Up & Coming Weekly

May 02, 2023

Up and Coming Weekly is a weekly publication in Fayetteville, NC and Fort Bragg, NC area offering local news, views, arts, entertainment and community event and business information.

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Page 9 of 24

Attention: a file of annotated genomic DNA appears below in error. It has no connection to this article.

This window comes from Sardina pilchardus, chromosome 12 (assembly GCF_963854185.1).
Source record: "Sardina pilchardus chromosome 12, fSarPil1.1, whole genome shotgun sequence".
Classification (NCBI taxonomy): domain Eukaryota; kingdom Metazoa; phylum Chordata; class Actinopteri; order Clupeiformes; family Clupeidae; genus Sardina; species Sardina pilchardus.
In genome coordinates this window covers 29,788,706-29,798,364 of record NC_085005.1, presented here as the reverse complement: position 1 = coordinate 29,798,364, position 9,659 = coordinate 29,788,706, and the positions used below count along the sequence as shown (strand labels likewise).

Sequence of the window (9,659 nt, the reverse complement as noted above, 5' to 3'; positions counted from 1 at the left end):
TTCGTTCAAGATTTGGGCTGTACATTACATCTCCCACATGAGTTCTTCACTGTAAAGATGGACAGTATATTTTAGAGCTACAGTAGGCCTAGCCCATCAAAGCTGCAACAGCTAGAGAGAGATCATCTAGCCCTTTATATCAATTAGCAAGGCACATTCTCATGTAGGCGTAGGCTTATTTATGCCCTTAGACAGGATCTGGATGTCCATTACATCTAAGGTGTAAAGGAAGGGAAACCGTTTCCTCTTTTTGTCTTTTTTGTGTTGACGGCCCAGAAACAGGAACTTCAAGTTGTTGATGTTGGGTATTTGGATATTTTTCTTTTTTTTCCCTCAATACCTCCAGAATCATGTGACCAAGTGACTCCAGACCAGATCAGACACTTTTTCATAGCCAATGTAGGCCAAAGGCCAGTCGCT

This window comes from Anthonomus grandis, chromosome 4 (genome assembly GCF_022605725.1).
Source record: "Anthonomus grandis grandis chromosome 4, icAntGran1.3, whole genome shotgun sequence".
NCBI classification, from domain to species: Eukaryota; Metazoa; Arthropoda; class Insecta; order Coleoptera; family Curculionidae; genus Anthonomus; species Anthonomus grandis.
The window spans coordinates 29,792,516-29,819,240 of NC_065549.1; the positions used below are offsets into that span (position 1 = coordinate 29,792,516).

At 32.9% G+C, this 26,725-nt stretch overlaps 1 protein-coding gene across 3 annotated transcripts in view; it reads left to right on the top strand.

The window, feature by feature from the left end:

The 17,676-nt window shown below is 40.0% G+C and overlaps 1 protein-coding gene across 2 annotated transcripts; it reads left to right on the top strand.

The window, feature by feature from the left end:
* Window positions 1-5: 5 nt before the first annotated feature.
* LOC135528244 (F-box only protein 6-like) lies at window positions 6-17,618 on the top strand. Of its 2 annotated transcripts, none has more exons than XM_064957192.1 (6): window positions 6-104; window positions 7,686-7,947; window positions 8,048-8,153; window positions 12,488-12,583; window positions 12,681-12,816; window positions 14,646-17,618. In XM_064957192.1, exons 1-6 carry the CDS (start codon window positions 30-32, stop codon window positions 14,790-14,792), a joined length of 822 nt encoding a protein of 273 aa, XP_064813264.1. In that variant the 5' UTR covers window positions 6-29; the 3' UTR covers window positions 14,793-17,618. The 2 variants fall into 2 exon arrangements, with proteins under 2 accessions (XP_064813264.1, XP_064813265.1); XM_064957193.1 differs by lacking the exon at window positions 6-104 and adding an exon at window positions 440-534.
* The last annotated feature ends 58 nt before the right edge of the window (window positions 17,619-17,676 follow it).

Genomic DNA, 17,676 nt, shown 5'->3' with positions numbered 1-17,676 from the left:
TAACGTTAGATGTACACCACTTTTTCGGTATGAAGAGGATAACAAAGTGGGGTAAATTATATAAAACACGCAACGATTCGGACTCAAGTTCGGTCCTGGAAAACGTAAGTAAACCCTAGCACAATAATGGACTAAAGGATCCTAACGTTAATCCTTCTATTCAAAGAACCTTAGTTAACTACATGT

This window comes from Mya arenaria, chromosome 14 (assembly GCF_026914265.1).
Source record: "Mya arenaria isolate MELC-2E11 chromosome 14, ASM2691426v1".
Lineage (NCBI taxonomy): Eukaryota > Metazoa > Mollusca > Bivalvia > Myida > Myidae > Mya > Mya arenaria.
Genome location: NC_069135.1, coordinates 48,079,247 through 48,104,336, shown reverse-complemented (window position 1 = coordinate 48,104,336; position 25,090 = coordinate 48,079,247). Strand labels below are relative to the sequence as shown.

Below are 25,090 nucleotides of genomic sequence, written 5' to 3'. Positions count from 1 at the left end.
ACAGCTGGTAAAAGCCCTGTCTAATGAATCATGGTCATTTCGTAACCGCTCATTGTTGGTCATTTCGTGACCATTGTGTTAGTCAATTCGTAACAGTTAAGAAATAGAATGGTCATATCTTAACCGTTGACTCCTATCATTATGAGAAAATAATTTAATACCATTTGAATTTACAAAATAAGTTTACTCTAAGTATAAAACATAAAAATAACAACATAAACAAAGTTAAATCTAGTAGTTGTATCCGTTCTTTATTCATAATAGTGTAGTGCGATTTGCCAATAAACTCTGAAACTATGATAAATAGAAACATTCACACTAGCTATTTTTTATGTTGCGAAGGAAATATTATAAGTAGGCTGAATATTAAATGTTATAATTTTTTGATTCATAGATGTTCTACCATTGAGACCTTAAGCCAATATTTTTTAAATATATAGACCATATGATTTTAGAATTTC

WWW.UPANDCOMINGWEEKLY.COM MAY 3 - 9, 2023 UCW 9 Fayetteville has a new way for residents to help address crime: a voluntary system that allows them to register and map their cameras to a database at the Fayetteville Police Department. e Police Department says the system, which doesn't give live access to camera footage, will help officers solve crime, and some residents agree. Others have concerns about privacy as police across the state and country increasingly use modern technology to monitor their communities. Earlier this month, FPD launched Fusus, the company that operates the camera monitoring system. To operate the system will cost taxpayers $100,000 annually, the Police Depart- ment says. e funding is part of the Police Department budget and was not specifically approved by the City Council but by City Manager Doug- las Hewett, according to the Police Department. e system, which is being used by police departments in Rocky Mount, Winston-Salem and Kernersville, is separated into two categories: busi- ness and residential. Both businesses and residents can voluntarily register any cameras they have on their property to the Police Department. is does not give police live access to camera footage but only maps the location of each registered camera. If a crime occurs within sight of a camera, police can ask to view the footage at the moment of the crime with the owner present. e owner of the camera, however, can deny that request. Businesses can opt to integrate their camera systems, meaning police would have live access to footage in the case of an emergency. In an interview with CityView, Fayetteville Police Chief Kemberle Braden emphasized that the residen- tial system is voluntary and does not give the police live access. "We're not asking you to plug in or grant us access; we just want to know where they are. So when we have an incident that occurs within our neigh- borhoods or within our communities, we know where to go and begin our canvass for potential video that might help with that crime," Braden said. As of April 21, businesses and resi- dents have registered 515 cameras in the system. Businesses have integrated 226 cameras. Cynthia Leeks, president of the Broadell/Seabrook Community Watch in a neighborhood near the Murchi- son Road corridor, said in an inter- view that she supports the residential camera system. She said she knows of at least seven residents in the area that plan to register their cameras in the system. "As a community, in order to help the police prevent crime, we have to play our role. And that's a part of com- munity policing," Leeks said. Months before the Police Depart- ment launched its system with Fusus, the Broadell/Seabrook Community Watch was awarded a microgrant by the city that will fund the purchase of four cameras that residents will install on their property in what Police Department has identified as high- crime areas. Johnette Henderson, secretary of the Broadell/Seabrook Community Watch, said in an interview that the organization will use the crime data to place cameras where it has seen instances of speeding and other crimi- nal violations. "We're totally in support of it be- cause we think it's a good idea," said Henderson. Privacy concerns Fusus is the second monitoring system that the city of Fayetteville has contracted with in recent months. Late last year, the city finalized a nearly $200,000 one-year contract with ShotSpotter. While Fusus makes use of video technology, ShotSpotter uses microphones — the company calls them "acoustic sensors" — to detect loud noises such as gunshots. ShotSpotter then uses artificial intel- ligence to identify the location of the gunshot in real time. Amid concerns of privacy, the contract with ShotSpotter caused controversy among some residents of Fayetteville, Carolina Public Press reported. Braden said the residen- tial camera registration under Fusus should not create the same concerns. "All it does is it shows us where cam- eras are. So we know where to knock on doors for those private cameras," Braden said. "We're not asking private citizens to install hardware on their cameras. We're just asking them to let us know you've got a camera. So, if something occurs, we know where to go." While the Fusus system is voluntary and requires owner consent to view camera footage, the Police Depart- ment is partnered with a similar system with Amazon's Ring cameras. Amazon, in partnering with police departments across the country, noti- fies police through its Ring system of a crime occurring near the presence of Ring cameras. According to Fayetteville police, this system operates similarly to Fusus but instead of knowing exactly where a camera is located, it maps the crime within a certain radius. Police can then request, through the Ring Neigh- bors app, that residents show them footage, but the owners can deny that request. According to reporting from Politico last year, some police departments have bypassed permission, but the Fayetteville Police Department said it has not acquired footage without the owner's consent. Fayetteville resident Lisette Ro- driguez, an activist and community organizer, said she is concerned about the growing trend in police and gov- ernment surveillance. "I do have concerns about how our government does not necessarily have any safeguards in place to protect our digital privacy with all these cameras around, with things like ShotSpotter. And I worry about how this informa- tion could be used," Rodriguez said. She said she is even concerned about private cameras facing away from the owner's property. "When I was living in an apartment, there was a Ring camera that my neighbor had," Rodriguez said. "It was aimed directly at my door. So I knew, even though I wasn't doing anything wrong, it kind of made me a little bit uncomfortable, knowing that every time I opened my door, that person's camera is there, seeing inside my home, seeing who comes to my home." Transparency concerns e Police Department's partner- ship with Fusus will cost Fayetteville taxpayers $100,000 annually. When asked if a process should be in place to monitor the system's usage like an au- dit, Braden said that is not necessary. "What process should be in place where that if you voluntarily tell me, 'I have a camera at my house.' Just me knowing you have a camera, how am I going to abuse that or misuse that information?" Braden said. Leeks said there should be some measures in place to make sure the system is working. "Make sure, because somebody's paying for this program, and I guaran- tee you, it is the taxpayers," Leeks said. "When they roll out new programs like this, you have to have some kind of matrix system to determine if it's working." Rodriguez, who has called for a separate city department that holds the Fayetteville Police accountable, said residents should monitor the Fusus system. "So often, the police are overseeing the police," Rodriguez said. "I would like to see some type of outside body who is helping formulate these safe- guards." NEWS Residential camera system aims to solve crimes but raises privacy concerns by BEN SESSOMS, CityView Today BEN SESSOMS, City View Today. COMMENTS? Editor@upandcom- ingweekly.com 910-484-6200. e Fayetteville Police Department began using a camera monitoring system in April that allows residents and businesses to register their security cameras with the FPD. e system enables law enforcement to identify potential video footage when a crime takes place in the vicinity. (File photo)